I take my caffé latté  with me out onto the plaza and I tentatively walk up to him. There's that fear  again ... where does  it come from? Will he yell at me? Will he insult me? This is dumb. What am I getting myself into? Yama yama yama ...

When I'm close enough to him for him to realize I'm approaching him, he looks up. For the first time I see his face. And I'm totally blown away  by what I see. What was I expecting? An old  man? A deeply lined visage? No teeth? Wild bloodshot eyes? It's none of the above. He has the face of a child!  It seems to me he couldn't even be twenty years old. He's smiling at me. He's  totally at ease. I'm  the awkward one. The man in the filthy dirty parka, the homeless man, the man with no breakfast  is creating the space for me  to be at ease around him  ...

I gather my composure. "Hello!" I say. "Would you like something to eat?". And he says, simply, "Sure.". And he's smiling as a communication. He's not patronizing me. He didn't expect my offer and he certainly didn't ask for it. He just smiles to acknowledge my greeting and my offer and my presence. The homeless man may not be many things, at least in my opinion. But one thing he is for sure, and that is he's clear.

I go back into Starbucks and I order him something to eat that looks healthy. There's a few sandwich items with chicken, lettuce and tomato on nice bread which I gravitate toward, forgoing the stodgy pastry stuff. And as I pay for it, as I give the girl at the cash register my money, I feel a strange new sensation. Ordinarily my money seems to be doing everything it can possibly do to stay in my wallet. But this  money, this money which buys breakfast in America for the homeless man, is doing everything it can possibly do to get out of my wallet and be spent. And for the first time in my life, without any artificiality, without any added opinion, without any interpretation, without any conceptual or intellectual framework, I get the possibility of being generous.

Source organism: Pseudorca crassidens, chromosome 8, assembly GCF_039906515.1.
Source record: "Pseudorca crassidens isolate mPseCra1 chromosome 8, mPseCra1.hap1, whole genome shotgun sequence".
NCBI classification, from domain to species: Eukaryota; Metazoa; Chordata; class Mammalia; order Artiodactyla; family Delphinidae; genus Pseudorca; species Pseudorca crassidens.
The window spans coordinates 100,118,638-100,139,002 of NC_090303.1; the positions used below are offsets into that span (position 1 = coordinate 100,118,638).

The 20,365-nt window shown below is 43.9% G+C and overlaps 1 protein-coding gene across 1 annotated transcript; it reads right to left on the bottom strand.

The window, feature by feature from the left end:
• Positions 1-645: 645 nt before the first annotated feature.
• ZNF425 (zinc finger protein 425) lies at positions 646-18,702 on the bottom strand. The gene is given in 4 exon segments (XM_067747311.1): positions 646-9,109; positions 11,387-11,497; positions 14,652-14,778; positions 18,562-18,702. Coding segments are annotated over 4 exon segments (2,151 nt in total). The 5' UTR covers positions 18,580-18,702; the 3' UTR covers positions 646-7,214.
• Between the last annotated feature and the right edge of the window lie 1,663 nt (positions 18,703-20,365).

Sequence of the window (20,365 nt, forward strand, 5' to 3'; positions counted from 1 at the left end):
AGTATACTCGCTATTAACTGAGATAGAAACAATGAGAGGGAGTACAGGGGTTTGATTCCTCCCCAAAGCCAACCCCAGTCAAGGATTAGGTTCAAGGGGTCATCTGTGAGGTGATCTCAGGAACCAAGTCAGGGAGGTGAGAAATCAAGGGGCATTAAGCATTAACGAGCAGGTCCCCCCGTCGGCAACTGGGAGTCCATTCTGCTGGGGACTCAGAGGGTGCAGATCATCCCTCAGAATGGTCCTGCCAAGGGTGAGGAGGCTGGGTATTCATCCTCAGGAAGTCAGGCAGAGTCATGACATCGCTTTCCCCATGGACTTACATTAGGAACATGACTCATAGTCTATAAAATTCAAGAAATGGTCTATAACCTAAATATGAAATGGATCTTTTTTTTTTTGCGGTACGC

Back out in the plaza I say to him (still inexplicably tentatively) "Here. Have breakfast.". He stands up and takes the food. He doesn't sniff at it or disdain it which would demean me. He doesn't bow in appreciation which would demean him. He just says an appropriate "Thank You!", smiles a genuine smile, and then his face disappears again inside the filthy dirty parka as he sits back down on the flower box, and I walk away with my caffé latté  back to my car, not staying to watch him eat, my nostrils distinguishing both the aromas of freshly brewed coffee and the chlorine still lingering in my hair.

We're trapped in a world of money. Both me and the homeless man. If you've not got enough money, you're trapped. If you've got lots of money, you're trapped. We're trapped largely because we've forgotten money is merely a symbol of exchange to which we ascribe value and agreement yet which has no intrinsic value nor agreement in and of itself.

When I get I'm trapped in a world of money, when I get I'll always  be trapped in a world of money whether I've not got enough of it or whether I've got lots of it, then paradoxically I'm free in a world of money. When I'm free in a world of money, all there is to do is to take responsibility for my experience of money, and to make choices. I can make less money. I can make more money. I'm responsible for my experience of money. That doesn't mean I'm to blame  for my money situation,- whatever it is. Neither does it mean my money situation whatever it is, is my fault. It simply means I'm responsible for my experience of money and I'm free to make choices which impact my experience of money.

When I get that, I get the possibility of being generous. And the homeless man gets breakfast in America.

Listen to my daughter Alexandra and I jammin' our rendition of the Supertramp classic Breakfast in America
Alexandra, now in 2006 a sweet sixteen year old, was six when she and I recorded this in 1996.